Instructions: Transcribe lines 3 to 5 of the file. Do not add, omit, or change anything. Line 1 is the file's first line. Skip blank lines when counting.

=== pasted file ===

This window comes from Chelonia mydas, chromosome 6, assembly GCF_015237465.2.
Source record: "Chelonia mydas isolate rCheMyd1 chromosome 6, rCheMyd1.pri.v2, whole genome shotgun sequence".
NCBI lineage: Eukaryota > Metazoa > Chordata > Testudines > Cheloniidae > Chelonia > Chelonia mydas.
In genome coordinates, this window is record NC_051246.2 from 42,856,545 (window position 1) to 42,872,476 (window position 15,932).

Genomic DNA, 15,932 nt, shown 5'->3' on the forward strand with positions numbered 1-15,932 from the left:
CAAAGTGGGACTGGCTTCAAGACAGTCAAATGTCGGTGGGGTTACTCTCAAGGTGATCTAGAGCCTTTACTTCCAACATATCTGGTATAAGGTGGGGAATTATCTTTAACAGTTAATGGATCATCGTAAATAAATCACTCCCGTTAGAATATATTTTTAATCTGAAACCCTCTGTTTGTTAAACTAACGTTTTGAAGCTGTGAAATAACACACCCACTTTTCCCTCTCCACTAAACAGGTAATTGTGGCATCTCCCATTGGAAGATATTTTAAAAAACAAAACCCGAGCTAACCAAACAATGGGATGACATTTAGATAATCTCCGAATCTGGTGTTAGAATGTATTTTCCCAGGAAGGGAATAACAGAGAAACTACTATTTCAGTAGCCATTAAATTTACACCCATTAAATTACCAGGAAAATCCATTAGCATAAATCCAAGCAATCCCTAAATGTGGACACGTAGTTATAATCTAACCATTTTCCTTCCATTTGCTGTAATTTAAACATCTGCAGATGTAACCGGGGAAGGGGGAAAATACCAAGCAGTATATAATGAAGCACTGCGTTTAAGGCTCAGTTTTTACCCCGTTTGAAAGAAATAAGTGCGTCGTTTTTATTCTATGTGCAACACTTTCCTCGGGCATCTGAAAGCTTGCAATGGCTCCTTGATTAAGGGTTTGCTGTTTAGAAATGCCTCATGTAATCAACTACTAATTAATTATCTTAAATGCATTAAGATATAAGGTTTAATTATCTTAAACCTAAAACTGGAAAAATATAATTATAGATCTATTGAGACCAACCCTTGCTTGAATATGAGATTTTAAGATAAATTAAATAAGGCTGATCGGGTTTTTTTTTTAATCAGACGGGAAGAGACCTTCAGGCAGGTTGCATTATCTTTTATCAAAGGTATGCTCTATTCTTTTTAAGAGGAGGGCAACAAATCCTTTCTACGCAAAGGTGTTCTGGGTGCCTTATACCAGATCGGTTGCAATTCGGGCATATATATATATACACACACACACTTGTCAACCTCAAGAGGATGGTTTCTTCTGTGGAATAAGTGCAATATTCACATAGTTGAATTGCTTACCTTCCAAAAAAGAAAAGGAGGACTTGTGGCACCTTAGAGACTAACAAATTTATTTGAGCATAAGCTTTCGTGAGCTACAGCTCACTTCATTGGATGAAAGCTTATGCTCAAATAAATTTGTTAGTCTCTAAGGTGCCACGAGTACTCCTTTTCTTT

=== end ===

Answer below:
NCBI lineage: Eukaryota > Metazoa > Chordata > Testudines > Cheloniidae > Chelonia > Chelonia mydas.
In genome coordinates, this window is record NC_051246.2 from 42,856,545 (window position 1) to 42,872,476 (window position 15,932).

Genomic DNA, 15,932 nt, shown 5'->3' on the forward strand with positions numbered 1-15,932 from the left: